The Men Who Spoke To God

November 15, 2019 in Hazzan Asa Fradkin


When I was a boy, my grandparents were my most significant Jewish influence. We always spent parts of Rosh HaShanah and Yom Kippur with them, going to the great shul on Hooks Ln in Baltimore, Beth El.

The Rabbi then was Mark Loeb, an exceptional human being who had rare oratory skills and was a living legend until his untimely death almost ten years ago. The Hazzan was Saul Hammerman, one of four brothers, all Hazzanim.

I couldn’t stand it, sitting there listening to the Hazzan singing on and on the same words! It just seemed like a gigantic show and I couldn’t wait to go back to my grandparents’ comfy apartment, have lunch and be with my family.

If I only knew what I was missing; I’ve never regretted my ignorance in those years more than I have these past few weeks.

That’s because I’ve been teaching a class for Scolnic entitled “Davening with the Divine”, a look at how the greatest Hazzanim of the Cantorial Golden Age ( 1920’s-1950’s) approached their art form, the liturgy and God.  What did these great Cantors do with their voices as they approached God?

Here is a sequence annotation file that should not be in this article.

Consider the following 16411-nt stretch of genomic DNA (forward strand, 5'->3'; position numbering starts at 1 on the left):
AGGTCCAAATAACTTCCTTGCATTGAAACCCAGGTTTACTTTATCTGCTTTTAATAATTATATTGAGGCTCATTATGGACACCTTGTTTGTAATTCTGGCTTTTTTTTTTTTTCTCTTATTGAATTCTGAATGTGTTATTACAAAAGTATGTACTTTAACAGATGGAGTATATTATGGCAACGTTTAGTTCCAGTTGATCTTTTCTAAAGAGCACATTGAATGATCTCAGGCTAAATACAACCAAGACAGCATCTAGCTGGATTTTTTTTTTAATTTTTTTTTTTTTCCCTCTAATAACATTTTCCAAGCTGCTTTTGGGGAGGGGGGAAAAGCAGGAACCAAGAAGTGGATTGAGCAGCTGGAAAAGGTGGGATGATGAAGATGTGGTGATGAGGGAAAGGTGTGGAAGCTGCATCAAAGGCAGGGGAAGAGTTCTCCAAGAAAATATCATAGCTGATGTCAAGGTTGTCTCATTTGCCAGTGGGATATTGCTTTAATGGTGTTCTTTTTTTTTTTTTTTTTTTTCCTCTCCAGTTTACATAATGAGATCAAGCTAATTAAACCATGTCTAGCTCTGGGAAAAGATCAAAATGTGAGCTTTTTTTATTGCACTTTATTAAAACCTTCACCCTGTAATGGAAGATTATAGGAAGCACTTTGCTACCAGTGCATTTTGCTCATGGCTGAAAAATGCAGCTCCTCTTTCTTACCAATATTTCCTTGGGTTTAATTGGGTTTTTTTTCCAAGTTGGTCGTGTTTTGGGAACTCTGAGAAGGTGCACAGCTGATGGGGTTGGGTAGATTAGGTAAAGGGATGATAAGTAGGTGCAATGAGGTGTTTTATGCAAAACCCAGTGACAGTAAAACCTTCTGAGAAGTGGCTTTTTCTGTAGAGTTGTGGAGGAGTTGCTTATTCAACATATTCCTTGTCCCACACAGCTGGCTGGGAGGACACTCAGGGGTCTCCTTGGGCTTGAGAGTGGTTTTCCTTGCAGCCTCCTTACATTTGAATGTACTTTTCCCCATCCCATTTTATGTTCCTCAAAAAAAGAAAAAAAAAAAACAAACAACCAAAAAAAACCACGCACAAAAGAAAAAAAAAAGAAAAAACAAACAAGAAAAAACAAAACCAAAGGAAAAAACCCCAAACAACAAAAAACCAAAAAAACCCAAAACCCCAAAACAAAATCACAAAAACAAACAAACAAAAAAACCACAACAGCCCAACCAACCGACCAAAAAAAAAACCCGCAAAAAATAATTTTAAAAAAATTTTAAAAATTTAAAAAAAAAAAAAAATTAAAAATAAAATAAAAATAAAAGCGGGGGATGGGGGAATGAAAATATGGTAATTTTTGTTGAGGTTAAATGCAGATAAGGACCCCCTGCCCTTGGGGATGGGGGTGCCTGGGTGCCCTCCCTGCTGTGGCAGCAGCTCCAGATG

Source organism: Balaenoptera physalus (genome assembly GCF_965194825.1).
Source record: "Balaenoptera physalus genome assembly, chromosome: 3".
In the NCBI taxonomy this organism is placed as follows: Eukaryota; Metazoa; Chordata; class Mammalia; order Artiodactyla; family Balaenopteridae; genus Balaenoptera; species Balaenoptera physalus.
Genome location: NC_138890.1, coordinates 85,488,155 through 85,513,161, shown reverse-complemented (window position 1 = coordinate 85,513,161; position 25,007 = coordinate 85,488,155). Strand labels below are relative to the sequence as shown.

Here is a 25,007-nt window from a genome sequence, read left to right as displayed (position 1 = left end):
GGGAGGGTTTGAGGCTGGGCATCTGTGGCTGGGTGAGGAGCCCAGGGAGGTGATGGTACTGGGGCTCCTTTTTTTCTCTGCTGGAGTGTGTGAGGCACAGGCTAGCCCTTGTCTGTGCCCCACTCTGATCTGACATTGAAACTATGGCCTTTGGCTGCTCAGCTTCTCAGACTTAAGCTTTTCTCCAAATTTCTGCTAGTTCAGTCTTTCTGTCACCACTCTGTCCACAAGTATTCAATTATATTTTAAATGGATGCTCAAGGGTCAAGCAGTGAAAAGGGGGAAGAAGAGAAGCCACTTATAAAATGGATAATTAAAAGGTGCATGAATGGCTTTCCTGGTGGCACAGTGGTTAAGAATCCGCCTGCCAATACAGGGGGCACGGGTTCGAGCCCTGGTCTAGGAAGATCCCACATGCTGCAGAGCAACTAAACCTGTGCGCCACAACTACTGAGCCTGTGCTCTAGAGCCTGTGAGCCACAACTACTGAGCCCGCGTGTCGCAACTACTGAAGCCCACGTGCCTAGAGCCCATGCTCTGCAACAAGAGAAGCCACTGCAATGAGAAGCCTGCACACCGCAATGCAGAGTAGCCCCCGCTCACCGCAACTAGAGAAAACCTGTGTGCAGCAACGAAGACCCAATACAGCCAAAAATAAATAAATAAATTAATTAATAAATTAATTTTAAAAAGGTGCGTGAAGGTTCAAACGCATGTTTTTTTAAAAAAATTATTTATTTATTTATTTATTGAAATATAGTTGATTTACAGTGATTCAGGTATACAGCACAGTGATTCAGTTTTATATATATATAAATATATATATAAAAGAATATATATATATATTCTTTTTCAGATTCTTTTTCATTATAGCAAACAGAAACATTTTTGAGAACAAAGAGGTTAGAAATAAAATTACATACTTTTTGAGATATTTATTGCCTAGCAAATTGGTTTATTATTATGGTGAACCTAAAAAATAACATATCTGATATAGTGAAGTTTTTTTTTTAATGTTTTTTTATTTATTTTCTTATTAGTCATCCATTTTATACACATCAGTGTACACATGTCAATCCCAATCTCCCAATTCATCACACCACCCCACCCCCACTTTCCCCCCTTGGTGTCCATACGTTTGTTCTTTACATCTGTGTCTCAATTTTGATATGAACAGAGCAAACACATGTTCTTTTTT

Cried, whispered, deliberated, wailed; expressed the gamut of human emotion in a voice that could have only come from God Godself.

How could I have known that, sitting in that great sanctuary as a 9 year old boy? Well, if I had grown up in a home in Boro Park, I might have, but more to the point, I am saddened that I could not appreciate the brilliance, the utter humanity that Saul Hammerman put into his High Holiday Davening.

The tradition of Hazzanut may never return to the pulpit as a mainstay of Jewish culture, but that doesn’t mean we can’t appreciate the magnitude of it’s role in expressing the wishes of the Jewish soul.

Enjoy the beauty of these selections by two of the greatest voices of the Golden Age. I have no doubt that Cantor from my childhood had their voices in his heart as he davened his Tfilot.

May the memories of those sweet singers who spent their lives speaking to God, eternally be a blessing and inspiration.

Shabbat Shalom,

Hazzan Fradkin


Leibele Waldman- Rtzeh from Shabbat Evening-


Moishe Oysher: